Dry summer brings early fall colors, leaf drop across Lake County
It already looked like fall at Lake County's Independence Grove in Libertyville on Aug. 24 as a couple of trees are showing their fall colors about a month early. | Darrell Harmon~for Sun-Times Media
Updated: October 14, 2012 1:13PM
BARRINGTON — An increasing number of trees across Barrington, Lake Zurich, Hawthorn Woods and the surrounding counties are showing their true colors early — a month early, to be exact.
“A lot of younger trees of all species are already starting to do what they normally do in October — they’re starting to die back,” said David Cassin, assistant superintendent of natural resources for the Lake County Forest Preserve District.
At the Independence Grove Forest Preserve in Libertyville leaves began to turn colors in August. Other trees’ leaves are already browning and losing their crown leaves.
“This is at least one month ahead of time,” Cassin said.
The lingering drought that started last December and continued through the summer is to blame for the sometimes colorful shut down.
South Barrington Village President Frank Munao, who also helps run the South Barrington Conservancy, said the lack of rain during the summer has caused the lingering stress for trees throughout the area this fall.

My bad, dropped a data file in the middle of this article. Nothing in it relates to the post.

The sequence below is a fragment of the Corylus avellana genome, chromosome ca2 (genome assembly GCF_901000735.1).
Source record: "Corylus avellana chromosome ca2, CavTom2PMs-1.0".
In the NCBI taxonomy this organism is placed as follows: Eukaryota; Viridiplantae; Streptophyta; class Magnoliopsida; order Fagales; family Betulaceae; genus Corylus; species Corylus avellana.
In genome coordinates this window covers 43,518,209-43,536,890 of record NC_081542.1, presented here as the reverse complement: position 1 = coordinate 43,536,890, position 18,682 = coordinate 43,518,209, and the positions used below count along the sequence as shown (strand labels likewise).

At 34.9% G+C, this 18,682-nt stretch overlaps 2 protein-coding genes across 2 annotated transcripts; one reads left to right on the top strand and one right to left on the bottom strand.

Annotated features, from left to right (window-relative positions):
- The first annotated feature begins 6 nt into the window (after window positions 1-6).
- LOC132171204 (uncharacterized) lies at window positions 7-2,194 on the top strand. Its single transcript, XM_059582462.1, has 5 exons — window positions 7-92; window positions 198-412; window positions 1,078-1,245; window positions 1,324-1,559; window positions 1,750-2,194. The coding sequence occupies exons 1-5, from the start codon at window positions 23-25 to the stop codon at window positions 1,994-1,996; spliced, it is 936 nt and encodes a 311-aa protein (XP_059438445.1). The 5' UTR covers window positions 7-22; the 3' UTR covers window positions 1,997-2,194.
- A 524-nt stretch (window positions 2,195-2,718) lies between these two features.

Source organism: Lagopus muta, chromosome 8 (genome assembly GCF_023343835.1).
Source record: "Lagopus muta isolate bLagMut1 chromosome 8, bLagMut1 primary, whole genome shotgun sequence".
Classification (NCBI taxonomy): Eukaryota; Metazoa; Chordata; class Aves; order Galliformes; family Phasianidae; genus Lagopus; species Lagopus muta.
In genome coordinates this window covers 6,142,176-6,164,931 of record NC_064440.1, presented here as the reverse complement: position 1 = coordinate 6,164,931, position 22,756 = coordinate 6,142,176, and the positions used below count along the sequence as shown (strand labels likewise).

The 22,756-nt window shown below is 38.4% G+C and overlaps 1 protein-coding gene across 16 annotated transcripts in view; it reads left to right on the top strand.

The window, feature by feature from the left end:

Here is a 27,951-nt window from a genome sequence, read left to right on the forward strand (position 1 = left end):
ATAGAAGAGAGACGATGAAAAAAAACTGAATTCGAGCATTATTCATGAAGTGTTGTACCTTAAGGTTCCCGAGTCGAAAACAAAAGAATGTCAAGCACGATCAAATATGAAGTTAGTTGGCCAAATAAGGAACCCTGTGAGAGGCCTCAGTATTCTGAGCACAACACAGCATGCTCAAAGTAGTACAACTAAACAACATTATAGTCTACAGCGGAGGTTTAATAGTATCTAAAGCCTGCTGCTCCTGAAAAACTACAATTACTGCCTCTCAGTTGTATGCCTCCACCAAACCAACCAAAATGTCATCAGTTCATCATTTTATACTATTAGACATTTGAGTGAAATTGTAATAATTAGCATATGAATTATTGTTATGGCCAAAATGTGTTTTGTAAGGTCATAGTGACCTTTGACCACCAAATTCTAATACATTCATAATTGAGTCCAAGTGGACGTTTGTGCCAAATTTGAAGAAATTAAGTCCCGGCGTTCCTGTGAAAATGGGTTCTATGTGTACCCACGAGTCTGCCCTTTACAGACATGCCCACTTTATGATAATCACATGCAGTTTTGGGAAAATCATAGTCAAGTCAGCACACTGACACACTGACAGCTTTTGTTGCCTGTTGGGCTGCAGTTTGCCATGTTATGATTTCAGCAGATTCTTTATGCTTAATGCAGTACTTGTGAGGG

“They will shed their leaves to keep moisture,” Munao explained. “So we’re seeing an early drop, and in some cases, an earlier coloring of leaves.”
Mark Spreyer, director of the Stillman Nature Center in South Barrington, said low water levels also have caused the trees to become more vulnerable to predators like gypsy moths.
“I think it makes trees and plants more vulnerable because they’re not healthy,” said Spreyer, adding that it’s not just the drought but the mild winter last year that is causing the early coloring.
“We did not have much residual because of almost no snow last winter,” he said.
Spreyer added that European Buckthorn, a harmful invasive plant, has adapted well in the dry conditions.
“It’s the only thing that doesn’t seem affected by the drought,” he said.
David Taylor, a certified arborist with Hawthorne Woods-based Sunrise Tree Care, said while the short-term affects of the drought are earlier coloring and dropping of leaves, the long-term affects are abnormal growth. The trees, he explained, will try to pull from resources that aren’t there due to lack of moisture.
“We’re going to see some negative effects next year,” Taylor said.
However, Spreyer said he is not worried about losing lots of trees to the drought. A longtime area resident, Spreyer said he has lived through previous Midwestern droughts and has seen trees and plants recover to eventually thrive again.
“I have faith in nature,” he said. “Nature will recover.”
--Linda Blaser contributed to this report.